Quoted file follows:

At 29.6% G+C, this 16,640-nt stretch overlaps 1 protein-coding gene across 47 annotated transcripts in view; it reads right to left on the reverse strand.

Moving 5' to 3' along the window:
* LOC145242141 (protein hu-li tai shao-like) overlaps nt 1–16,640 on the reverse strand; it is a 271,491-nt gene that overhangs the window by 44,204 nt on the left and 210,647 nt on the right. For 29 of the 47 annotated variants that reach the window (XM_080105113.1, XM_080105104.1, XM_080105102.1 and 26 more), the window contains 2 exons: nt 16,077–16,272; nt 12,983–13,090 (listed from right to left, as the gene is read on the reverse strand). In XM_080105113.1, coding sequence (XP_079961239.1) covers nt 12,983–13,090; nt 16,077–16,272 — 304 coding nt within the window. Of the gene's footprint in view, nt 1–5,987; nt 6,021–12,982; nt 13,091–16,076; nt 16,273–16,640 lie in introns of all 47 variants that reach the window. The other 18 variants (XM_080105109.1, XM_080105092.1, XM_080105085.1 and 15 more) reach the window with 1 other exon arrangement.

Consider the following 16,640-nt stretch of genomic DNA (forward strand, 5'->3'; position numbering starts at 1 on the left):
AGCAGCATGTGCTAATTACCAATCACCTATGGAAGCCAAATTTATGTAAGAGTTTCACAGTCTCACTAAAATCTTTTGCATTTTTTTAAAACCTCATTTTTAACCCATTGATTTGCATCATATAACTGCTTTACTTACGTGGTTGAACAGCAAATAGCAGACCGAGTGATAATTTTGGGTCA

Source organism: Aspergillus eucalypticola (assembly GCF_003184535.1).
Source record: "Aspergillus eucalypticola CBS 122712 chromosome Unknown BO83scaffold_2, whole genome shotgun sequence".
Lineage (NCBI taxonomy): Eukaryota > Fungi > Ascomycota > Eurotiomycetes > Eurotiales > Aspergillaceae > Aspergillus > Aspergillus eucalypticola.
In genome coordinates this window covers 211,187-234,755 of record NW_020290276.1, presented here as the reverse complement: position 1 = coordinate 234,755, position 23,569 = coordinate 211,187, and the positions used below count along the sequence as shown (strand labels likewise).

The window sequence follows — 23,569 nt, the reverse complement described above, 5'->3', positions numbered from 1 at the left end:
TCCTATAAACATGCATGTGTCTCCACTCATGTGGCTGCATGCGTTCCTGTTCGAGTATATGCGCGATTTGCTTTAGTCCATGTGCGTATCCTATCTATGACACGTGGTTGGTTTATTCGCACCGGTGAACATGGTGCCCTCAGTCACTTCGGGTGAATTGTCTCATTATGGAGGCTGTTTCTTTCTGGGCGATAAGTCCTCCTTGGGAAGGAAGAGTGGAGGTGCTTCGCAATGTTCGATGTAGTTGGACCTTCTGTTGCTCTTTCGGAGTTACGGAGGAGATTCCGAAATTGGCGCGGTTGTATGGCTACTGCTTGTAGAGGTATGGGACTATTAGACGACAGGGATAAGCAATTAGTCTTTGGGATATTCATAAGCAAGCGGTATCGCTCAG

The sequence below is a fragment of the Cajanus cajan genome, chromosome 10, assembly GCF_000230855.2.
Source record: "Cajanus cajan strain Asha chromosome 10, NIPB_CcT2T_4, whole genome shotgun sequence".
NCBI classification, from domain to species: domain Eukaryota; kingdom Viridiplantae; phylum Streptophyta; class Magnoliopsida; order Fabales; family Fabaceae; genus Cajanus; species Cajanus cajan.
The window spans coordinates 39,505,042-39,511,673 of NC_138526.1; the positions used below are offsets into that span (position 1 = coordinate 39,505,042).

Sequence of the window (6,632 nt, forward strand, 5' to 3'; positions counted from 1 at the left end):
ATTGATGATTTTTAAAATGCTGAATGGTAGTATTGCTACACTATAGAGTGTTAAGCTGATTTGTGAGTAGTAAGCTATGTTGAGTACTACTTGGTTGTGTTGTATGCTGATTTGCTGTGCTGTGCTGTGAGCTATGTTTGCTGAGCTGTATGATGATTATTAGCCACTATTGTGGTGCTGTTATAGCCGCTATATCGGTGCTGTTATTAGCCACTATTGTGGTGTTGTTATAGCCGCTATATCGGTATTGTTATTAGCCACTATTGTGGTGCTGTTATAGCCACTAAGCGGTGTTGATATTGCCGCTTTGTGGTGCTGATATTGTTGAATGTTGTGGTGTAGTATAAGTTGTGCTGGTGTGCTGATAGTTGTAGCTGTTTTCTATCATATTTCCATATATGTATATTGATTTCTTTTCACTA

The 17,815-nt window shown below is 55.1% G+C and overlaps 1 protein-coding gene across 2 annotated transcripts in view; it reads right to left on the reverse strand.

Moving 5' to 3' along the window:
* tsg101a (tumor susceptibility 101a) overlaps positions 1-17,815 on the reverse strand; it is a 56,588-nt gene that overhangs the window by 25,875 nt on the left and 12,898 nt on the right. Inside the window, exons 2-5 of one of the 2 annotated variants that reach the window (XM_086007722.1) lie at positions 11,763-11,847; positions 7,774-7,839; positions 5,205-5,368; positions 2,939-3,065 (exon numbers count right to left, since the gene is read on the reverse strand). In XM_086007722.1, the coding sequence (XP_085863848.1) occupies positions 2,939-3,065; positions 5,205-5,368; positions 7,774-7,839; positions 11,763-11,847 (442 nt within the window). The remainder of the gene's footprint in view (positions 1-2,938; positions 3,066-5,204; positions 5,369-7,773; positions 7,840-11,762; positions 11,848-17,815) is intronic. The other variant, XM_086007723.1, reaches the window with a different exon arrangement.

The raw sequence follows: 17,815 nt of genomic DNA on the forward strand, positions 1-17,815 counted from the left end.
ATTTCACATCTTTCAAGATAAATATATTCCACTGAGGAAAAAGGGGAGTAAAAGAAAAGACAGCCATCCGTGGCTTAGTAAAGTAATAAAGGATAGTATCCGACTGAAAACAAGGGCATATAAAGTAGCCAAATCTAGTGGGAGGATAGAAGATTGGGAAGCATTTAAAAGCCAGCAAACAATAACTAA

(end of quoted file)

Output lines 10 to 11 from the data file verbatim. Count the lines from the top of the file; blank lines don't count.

The window sequence follows — 23,569 nt, the reverse complement described above, 5'->3', positions numbered from 1 at the left end:
TCCTATAAACATGCATGTGTCTCCACTCATGTGGCTGCATGCGTTCCTGTTCGAGTATATGCGCGATTTGCTTTAGTCCATGTGCGTATCCTATCTATGACACGTGGTTGGTTTATTCGCACCGGTGAACATGGTGCCCTCAGTCACTTCGGGTGAATTGTCTCATTATGGAGGCTGTTTCTTTCTGGGCGATAAGTCCTCCTTGGGAAGGAAGAGTGGAGGTGCTTCGCAATGTTCGATGTAGTTGGACCTTCTGTTGCTCTTTCGGAGTTACGGAGGAGATTCCGAAATTGGCGCGGTTGTATGGCTACTGCTTGTAGAGGTATGGGACTATTAGACGACAGGGATAAGCAATTAGTCTTTGGGATATTCATAAGCAAGCGGTATCGCTCAG